They may not be as popular as before, but HTC is still around making Android phones. It’s hard to make a dent to the popularity of other phone brands, although with good-looking phones, HTC is on track to keep itself relevant. In the sea of aluminum and plain glass smartphones, the HTC U Play stands out with its design.
Beautiful design for a midrange phone
If you buy a phone based on its looks, this will be one of your top choices. Like most smartphones with a premium build, the U Play combines aluminum and glass with a unique look on its back. HTC calls it “liquid surface” as it’s designed to look like liquid paint beneath the glass back. The result is a glossy phone that’s prone to smudges. But! It’s one of the best-looking ones in the market.
The phone on hand feels wider than most 5.2-inch devices I’ve held and that’s due to thick side bezels it has. It makes the phone a bit stout, while the aluminum frame gives a satisfying cold touch and doesn’t warm up easily. There are no issues with the overall build and design of the U Play, aside from the missing 3.5mm audio port.
The fingerprint scanner, which works really great, is located on the front of the device. It also acts a home button (it doesn’t press down, though) accompanied by two navigation keys on both sides. One-handed use is not a big concern here unless you really need to tap the four corners of the display.
Familiar HTC Experience
Android skins have been toned down in recent years, with the exemption of those phones from China. HTC Sense — that’s what HTC calls its user interface — sits in between my preference of a clean slate Android UI and a custom one. HTC’s take on Android gives the phone a mature personality over the playful icons of other manufacturers.
It’s stuck on Android 6.0 Marshmallow for now, and we’re hoping HTC will push out an update in the coming months. That comes with no guarantee, though, as with all third-party manufacturers. Anyway, having a dated version with a skin on top doesn’t give you the impression of running on old software.
Not exactly the latest in the market
HTC is trying to win back select markets where they have become dormant — such as Southeast Asia — by releasing phones like the U Play, which comes with a Helio P10 processor from MediaTek. With the new Helio P20 already available, it’s disappointing to see an old processor running on a new phone.
Processor aside, it has more than enough memory at 4GB and spacious internal storage at 64GB. I can easily open and switch from one app to another without any hiccups. So far, I didn’t encounter any signs of the phone slowing down under pressure. If only it were powered by a newer processor, I’d like the U Play more than just its physical appearance.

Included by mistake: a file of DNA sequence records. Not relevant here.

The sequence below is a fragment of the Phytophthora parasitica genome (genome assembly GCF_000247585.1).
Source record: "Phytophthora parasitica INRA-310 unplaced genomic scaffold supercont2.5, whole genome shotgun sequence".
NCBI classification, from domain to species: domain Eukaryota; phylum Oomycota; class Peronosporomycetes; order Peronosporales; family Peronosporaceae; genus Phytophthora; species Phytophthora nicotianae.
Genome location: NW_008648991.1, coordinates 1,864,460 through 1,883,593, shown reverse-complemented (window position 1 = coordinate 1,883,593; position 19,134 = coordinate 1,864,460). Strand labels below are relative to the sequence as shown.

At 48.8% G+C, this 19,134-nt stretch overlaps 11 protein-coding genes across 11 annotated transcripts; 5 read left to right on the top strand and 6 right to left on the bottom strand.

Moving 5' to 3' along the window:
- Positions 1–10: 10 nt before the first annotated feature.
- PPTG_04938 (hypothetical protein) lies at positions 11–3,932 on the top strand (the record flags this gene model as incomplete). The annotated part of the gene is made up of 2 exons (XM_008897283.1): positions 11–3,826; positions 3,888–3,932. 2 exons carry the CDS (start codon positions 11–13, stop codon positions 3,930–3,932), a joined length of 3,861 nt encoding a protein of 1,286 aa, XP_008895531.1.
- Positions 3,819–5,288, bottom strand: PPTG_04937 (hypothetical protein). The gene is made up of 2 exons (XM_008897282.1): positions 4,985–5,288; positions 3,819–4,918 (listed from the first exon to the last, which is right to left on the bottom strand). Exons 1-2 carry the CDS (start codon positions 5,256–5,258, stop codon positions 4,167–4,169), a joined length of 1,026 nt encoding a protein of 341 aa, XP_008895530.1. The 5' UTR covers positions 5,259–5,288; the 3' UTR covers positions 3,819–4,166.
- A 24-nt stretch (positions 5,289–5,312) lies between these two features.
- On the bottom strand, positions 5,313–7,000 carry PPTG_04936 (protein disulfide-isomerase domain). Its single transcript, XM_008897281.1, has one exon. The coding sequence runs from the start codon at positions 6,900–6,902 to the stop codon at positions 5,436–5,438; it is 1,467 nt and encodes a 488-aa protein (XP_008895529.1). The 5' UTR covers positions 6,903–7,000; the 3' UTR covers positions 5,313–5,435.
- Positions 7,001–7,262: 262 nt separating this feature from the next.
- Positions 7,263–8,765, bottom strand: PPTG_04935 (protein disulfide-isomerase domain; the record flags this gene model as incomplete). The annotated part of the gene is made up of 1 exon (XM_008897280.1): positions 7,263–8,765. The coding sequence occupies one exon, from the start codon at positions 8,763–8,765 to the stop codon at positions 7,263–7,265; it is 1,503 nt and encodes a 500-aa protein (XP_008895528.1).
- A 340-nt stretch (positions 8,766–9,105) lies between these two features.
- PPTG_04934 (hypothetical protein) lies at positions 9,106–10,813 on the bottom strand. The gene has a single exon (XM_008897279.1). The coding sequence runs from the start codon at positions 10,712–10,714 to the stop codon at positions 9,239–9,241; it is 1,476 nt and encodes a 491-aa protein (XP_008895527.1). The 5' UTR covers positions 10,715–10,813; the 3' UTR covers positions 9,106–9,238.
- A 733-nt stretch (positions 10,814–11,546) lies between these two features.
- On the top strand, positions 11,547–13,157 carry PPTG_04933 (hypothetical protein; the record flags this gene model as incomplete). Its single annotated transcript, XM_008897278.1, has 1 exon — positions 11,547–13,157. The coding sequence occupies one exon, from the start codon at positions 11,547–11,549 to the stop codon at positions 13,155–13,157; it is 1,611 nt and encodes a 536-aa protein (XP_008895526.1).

Can you “Play” all day?
The U Play comes with a 2500mAh battery and its processor is not exactly the most energy-efficient in its class, so I didn’t really expect it to last long. But, it still managed to hang on before a work day ended and I was able to get around three to four hours of screen-on time depending on usage. It also features fast charging, just in case you need a quick boost before hitting the road.
As long as you don’t play games much, a full charge is enough for one-day usage. There are battery-saving features that can be turned on to stretch out the remaining juice.
It takes good photos and bright selfies
The UltraPixel makes a comeback here, but it’s now found on the front. The 16-megapixel front shooter is sensitive to light, allowing you to take a selfie even in dark environments. It also has a wide-angle lens, so you can fit more people in a frame. Here are Isa’s selfie shots:
The rear camera doesn’t sport an ultra-sensitive sensor to help shoot in dim scenarios, but it has optical image stabilization. We’ll give the U Play a thumbs up for having OIS since not all midrange phones have it. Captured images with the 16-megapixel rear camera are pretty impressive with proper white balance and a good amount of details. Also, the Auto HDR kicks in whenever you need it.
Is this your GadgetMatch?
It has a good camera, beautiful design, and the HTC name. What it doesn’t have are the latest Android software and midrange processor. It’s a difficult recommendation now but with its looks, no doubt it’s an attractive phone to buy. If only HTC can push a Nougat update as soon as possible, I’d have a change of heart about the U Play.
The handset is priced at GBP 399 or SG$ 548. It’s not exactly competitively priced but the aesthetic appeal of the U Play gives it a lasting impression. That’s what HTC does best: Design.